“ The collection of scientific apparatus and instruments of research is no less needful in the furtherance of the above-mentioned plan, which, as it proposes to aid individuals in the prosecution of important researches, may often do so most effectually by the loan of the instruments required for a particular investigation. They will also be needed, especially at Washington, for carrying out, under the most advantageous circumstances, the various experimental investigations in physics already pursued by the Secretary, with such credit to himself, and such honor to the scientific character of the country.

“ The Smithsonian Institution is also to be intrusted with the conservation of a national museum ; Congress having, by a clause in the act of incorporation, devolved upon it the charge of the immense collections belonging to the public, of which those brought home by Captain Wilkes from the Exploring Expedition form the greater portion, but which are daily increasing from many sources. These col. lections, when a proper and convenient place shall have been prepared for their reception and preservation, are likely to accumulate with still greater rapidity in time to come.

“ While there is an obvious propriety and convenience in thus intrusting the care of the public collections to the officers of the Smithsonian Institution, it will not, the committee trust, be forgotten by Congress, that the income of the Smithsonian bequest — moderate at best, and consecrated to an object distinct as it is elevated — ought not to be burdened with the cost of constructing an edifice for the reception and exhibition of the public collections, and their preservation and care. These objects would alone absorb a considerable portion of the fund. If drawn upon to carry them into effect, its efficiency for any other purpose will be seriously diminished, if not altogether destroyed.

“ The plan also contemplates a museum of the fine arts, as well as a scientific apparatus; it proposes to procure casts of the most cele. brated articles of ancient and modern sculpture, and models of antiquities. While it is undoubtedly true, that a gallery of this description would find an appropriate place in an establishment de. voted to the increase and diffusion of knowledge in its broadest sense, the committee cannot but hope that the immediate execution of this part of the plan will not be attempted ; but that it will be deferred till other objects of more decided utility have been provided for, and until a surplus of unappropriated funds shall have accrued.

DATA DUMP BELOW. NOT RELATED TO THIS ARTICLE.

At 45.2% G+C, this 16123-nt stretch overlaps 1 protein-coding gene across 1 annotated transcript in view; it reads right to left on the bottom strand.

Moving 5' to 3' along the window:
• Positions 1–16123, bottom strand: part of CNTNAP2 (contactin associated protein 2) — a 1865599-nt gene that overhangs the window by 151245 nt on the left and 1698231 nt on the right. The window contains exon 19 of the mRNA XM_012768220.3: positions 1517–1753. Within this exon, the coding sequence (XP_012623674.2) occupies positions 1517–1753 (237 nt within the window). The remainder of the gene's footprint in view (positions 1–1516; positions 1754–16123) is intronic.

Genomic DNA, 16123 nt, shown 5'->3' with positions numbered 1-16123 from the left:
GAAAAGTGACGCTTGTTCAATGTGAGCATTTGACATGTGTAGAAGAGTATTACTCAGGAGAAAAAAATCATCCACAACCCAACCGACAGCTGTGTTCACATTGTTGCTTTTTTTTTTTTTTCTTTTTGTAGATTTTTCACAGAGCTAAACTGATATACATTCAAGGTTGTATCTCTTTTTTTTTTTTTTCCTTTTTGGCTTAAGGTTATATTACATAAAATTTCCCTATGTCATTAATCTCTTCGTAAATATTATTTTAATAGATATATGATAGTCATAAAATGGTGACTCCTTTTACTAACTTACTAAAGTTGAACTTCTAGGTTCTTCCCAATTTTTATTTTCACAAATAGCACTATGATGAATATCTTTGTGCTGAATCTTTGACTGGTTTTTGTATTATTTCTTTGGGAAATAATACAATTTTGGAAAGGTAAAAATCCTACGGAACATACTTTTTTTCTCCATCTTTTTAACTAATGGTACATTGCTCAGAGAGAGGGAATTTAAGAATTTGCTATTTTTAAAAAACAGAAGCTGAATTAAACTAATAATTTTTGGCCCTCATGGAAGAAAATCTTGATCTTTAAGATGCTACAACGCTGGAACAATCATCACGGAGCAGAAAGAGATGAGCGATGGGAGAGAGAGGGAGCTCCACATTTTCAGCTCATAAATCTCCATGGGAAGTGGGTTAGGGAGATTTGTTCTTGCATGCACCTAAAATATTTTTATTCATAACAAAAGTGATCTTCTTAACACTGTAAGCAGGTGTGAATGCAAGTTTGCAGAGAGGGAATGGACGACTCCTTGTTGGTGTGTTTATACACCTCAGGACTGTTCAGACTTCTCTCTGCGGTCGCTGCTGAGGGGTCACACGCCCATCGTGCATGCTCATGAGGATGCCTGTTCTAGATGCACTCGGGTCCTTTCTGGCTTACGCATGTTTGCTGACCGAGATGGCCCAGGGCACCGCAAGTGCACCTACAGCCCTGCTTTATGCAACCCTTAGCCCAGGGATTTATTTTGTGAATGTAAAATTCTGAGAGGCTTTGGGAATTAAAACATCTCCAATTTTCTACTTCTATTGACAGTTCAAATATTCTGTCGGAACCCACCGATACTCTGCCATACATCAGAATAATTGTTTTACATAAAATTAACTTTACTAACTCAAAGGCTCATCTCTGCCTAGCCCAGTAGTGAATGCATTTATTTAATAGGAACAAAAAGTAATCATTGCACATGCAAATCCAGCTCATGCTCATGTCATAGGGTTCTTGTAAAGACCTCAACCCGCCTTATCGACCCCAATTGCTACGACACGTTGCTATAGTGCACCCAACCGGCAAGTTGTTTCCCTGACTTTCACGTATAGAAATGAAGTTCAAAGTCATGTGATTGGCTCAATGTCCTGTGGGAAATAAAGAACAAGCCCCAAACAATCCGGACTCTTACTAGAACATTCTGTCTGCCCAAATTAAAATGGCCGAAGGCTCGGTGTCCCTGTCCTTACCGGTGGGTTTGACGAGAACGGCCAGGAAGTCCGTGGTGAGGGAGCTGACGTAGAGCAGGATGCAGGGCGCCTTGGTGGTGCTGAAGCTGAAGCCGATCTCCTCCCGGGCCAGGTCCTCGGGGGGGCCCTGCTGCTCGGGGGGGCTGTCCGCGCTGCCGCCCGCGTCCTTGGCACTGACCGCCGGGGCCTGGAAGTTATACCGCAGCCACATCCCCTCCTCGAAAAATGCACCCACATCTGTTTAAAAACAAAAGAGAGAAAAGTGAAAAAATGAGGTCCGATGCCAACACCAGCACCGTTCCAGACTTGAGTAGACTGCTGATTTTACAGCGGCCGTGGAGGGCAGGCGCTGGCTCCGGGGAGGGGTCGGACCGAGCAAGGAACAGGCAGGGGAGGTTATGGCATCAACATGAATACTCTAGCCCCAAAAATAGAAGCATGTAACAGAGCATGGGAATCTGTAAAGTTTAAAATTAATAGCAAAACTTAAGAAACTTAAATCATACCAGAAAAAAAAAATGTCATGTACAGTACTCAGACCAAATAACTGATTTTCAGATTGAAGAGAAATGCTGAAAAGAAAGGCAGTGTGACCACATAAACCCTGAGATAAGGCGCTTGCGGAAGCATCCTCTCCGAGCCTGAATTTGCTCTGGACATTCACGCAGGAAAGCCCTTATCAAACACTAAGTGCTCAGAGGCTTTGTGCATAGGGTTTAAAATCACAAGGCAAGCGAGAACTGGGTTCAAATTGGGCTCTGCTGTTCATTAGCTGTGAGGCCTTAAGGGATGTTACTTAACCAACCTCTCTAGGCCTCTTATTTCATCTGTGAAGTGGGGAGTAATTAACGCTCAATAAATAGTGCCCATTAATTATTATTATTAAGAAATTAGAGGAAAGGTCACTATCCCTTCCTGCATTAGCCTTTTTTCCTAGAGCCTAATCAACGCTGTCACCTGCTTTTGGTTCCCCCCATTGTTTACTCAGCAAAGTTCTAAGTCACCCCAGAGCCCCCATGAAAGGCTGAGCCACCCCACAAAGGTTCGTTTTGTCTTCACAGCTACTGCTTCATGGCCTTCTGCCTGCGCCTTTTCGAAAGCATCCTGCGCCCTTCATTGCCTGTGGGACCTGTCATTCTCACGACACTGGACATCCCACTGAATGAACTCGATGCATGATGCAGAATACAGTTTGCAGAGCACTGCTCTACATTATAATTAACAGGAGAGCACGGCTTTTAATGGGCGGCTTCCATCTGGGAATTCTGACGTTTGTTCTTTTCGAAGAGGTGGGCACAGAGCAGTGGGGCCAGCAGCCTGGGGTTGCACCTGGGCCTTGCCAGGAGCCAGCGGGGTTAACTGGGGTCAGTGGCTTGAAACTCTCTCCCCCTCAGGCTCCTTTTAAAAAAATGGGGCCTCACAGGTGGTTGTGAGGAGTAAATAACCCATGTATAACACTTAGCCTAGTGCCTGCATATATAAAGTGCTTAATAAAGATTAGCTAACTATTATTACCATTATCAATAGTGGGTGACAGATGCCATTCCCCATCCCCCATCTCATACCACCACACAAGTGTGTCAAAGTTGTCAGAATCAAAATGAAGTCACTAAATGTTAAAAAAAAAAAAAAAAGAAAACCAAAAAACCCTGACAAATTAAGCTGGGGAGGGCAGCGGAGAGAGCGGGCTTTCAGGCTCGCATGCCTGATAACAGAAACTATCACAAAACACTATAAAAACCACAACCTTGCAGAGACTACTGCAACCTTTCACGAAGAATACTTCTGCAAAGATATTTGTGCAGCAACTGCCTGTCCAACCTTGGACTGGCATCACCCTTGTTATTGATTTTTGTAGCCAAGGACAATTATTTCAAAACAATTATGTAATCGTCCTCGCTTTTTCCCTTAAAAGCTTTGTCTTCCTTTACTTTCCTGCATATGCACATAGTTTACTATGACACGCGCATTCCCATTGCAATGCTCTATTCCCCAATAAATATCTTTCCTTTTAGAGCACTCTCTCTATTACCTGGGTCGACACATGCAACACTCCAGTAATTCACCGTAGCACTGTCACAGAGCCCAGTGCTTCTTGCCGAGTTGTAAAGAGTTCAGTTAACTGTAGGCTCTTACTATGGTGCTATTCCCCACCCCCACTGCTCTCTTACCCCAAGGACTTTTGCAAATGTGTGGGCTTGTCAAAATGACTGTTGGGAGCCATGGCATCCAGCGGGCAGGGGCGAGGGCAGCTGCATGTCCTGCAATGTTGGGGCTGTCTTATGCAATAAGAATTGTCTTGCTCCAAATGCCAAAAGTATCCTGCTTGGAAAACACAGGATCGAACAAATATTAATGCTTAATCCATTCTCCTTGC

" The Academy will perceive that the most novel and important feature of this plan is that which proposes to insure the publication of memoirs and treatises on important subjects of investigation, and to offer pecuniary encouragement to men of talent and attainment to engage in scientific research. It is believed that no institution in the country effects either of these objects to any great extent. The nearest approach to it is the practice of the Academy, and other philosophical societies, of publishing the memoirs adopted by them. These, however, can rarely be works of great compass. No systematic plan of compensation for the preparation of works of scientific research is known by the committee to have been attempted in this or any other country. It can scarcely be doubted that an important impulse would be given by the Institution, in this way, to the cultivation of scientific pursuits ; while the extensive and widely ramified system of distribution and exchange, by which the publications are to be distributed throughout the United States and the world, would secure them a circulation which works of science could scarcely attain in any other way.

" It is an obvious characteristic of this mode of applying the funds of the Institution, that its influence would operate most widely through. out the country; that locality would be of comparatively little importance as far as this influence is concerned ; and that the Union would become, so to say, in this respect, a great school of mutual instruction.